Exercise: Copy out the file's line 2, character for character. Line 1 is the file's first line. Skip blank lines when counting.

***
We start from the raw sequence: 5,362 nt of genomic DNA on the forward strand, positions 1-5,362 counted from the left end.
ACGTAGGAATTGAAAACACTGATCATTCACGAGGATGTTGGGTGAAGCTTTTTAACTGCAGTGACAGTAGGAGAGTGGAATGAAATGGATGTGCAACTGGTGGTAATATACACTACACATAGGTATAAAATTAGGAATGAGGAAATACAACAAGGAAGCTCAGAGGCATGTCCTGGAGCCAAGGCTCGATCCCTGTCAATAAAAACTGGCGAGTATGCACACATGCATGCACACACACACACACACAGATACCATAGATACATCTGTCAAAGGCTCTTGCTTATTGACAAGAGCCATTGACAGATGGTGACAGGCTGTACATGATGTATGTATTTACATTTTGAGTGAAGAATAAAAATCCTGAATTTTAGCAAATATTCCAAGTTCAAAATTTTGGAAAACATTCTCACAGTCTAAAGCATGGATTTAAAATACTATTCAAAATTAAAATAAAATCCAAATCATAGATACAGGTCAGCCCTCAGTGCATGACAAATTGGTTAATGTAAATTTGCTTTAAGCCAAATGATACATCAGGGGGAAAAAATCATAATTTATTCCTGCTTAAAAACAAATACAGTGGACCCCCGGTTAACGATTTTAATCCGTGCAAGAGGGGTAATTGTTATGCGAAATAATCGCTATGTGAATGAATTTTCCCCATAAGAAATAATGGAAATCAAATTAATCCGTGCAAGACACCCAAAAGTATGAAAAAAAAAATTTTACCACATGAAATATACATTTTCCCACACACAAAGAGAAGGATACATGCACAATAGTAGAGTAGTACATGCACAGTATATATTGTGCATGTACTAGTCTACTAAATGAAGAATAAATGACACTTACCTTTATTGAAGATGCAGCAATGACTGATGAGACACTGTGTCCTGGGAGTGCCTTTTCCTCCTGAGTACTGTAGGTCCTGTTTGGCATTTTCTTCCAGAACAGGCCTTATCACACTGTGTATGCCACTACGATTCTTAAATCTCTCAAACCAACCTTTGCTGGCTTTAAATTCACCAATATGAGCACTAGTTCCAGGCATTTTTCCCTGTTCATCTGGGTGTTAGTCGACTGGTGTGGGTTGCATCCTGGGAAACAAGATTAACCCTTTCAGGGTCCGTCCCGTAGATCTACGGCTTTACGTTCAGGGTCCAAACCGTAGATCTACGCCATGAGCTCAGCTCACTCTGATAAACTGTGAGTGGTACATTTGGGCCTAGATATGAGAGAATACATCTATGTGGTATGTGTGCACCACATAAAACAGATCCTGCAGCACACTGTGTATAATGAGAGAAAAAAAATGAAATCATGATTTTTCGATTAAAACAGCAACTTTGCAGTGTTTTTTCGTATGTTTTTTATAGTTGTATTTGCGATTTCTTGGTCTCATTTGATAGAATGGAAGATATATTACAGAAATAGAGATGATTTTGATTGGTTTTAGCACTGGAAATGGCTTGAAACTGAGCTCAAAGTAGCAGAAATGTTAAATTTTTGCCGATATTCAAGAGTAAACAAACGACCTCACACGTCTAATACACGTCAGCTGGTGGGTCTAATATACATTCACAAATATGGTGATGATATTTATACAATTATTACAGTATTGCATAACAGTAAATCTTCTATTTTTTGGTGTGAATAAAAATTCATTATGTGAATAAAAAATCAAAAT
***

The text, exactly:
ACGTAGGAATTGAAAACACTGATCATTCACGAGGATGTTGGGTGAAGCTTTTTAACTGCAGTGACAGTAGGAGAGTGGAATGAAATGGATGTGCAACTGGTGGTAATATACACTACACATAGGTATAAAATTAGGAATGAGGAAATACAACAAGGAAGCTCAGAGGCATGTCCTGGAGCCAAGGCTCGATCCCTGTCAATAAAAACTGGCGAGTATGCACACATGCATGCACACACACACACACACAGATACCATAGATACATCTGTCAAAGGCTCTTGCTTATTGACAAGAGCCATTGACAGATGGTGACAGGCTGTACATGATGTATGTATTTACATTTTGAGTGAAGAATAAAAATCCTGAATTTTAGCAAATATTCCAAGTTCAAAATTTTGGAAAACATTCTCACAGTCTAAAGCATGGATTTAAAATACTATTCAAAATTAAAATAAAATCCAAATCATAGATACAGGTCAGCCCTCAGTGCATGACAAATTGGTTAATGTAAATTTGCTTTAAGCCAAATGATACATCAGGGGGAAAAAATCATAATTTATTCCTGCTTAAAAACAAATACAGTGGACCCCCGGTTAACGATTTTAATCCGTGCAAGAGGGGTAATTGTTATGCGAAATAATCGCTATGTGAATGAATTTTCCCCATAAGAAATAATGGAAATCAAATTAATCCGTGCAAGACACCCAAAAGTATGAAAAAAAAAATTTTACCACATGAAATATACATTTTCCCACACACAAAGAGAAGGATACATGCACAATAGTAGAGTAGTACATGCACAGTATATATTGTGCATGTACTAGTCTACTAAATGAAGAATAAATGACACTTACCTTTATTGAAGATGCAGCAATGACTGATGAGACACTGTGTCCTGGGAGTGCCTTTTCCTCCTGAGTACTGTAGGTCCTGTTTGGCATTTTCTTCCAGAACAGGCCTTATCACACTGTGTATGCCACTACGATTCTTAAATCTCTCAAACCAACCTTTGCTGGCTTTAAATTCACCAATATGAGCACTAGTTCCAGGCATTTTTCCCTGTTCATCTGGGTGTTAGTCGACTGGTGTGGGTTGCATCCTGGGAAACAAGATTAACCCTTTCAGGGTCCGTCCCGTAGATCTACGGCTTTACGTTCAGGGTCCAAACCGTAGATCTACGCCATGAGCTCAGCTCACTCTGATAAACTGTGAGTGGTACATTTGGGCCTAGATATGAGAGAATACATCTATGTGGTATGTGTGCACCACATAAAACAGATCCTGCAGCACACTGTGTATAATGAGAGAAAAAAAATGAAATCATGATTTTTCGATTAAAACAGCAACTTTGCAGTGTTTTTTCGTATGTTTTTTATAGTTGTATTTGCGATTTCTTGGTCTCATTTGATAGAATGGAAGATATATTACAGAAATAGAGATGATTTTGATTGGTTTTAGCACTGGAAATGGCTTGAAACTGAGCTCAAAGTAGCAGAAATGTTAAATTTTTGCCGATATTCAAGAGTAAACAAACGACCTCACACGTCTAATACACGTCAGCTGGTGGGTCTAATATACATTCACAAATATGGTGATGATATTTATACAATTATTACAGTATTGCATAACAGTAAATCTTCTATTTTTTGGTGTGAATAAAAATTCATTATGTGAATAAAAAATCAAAAT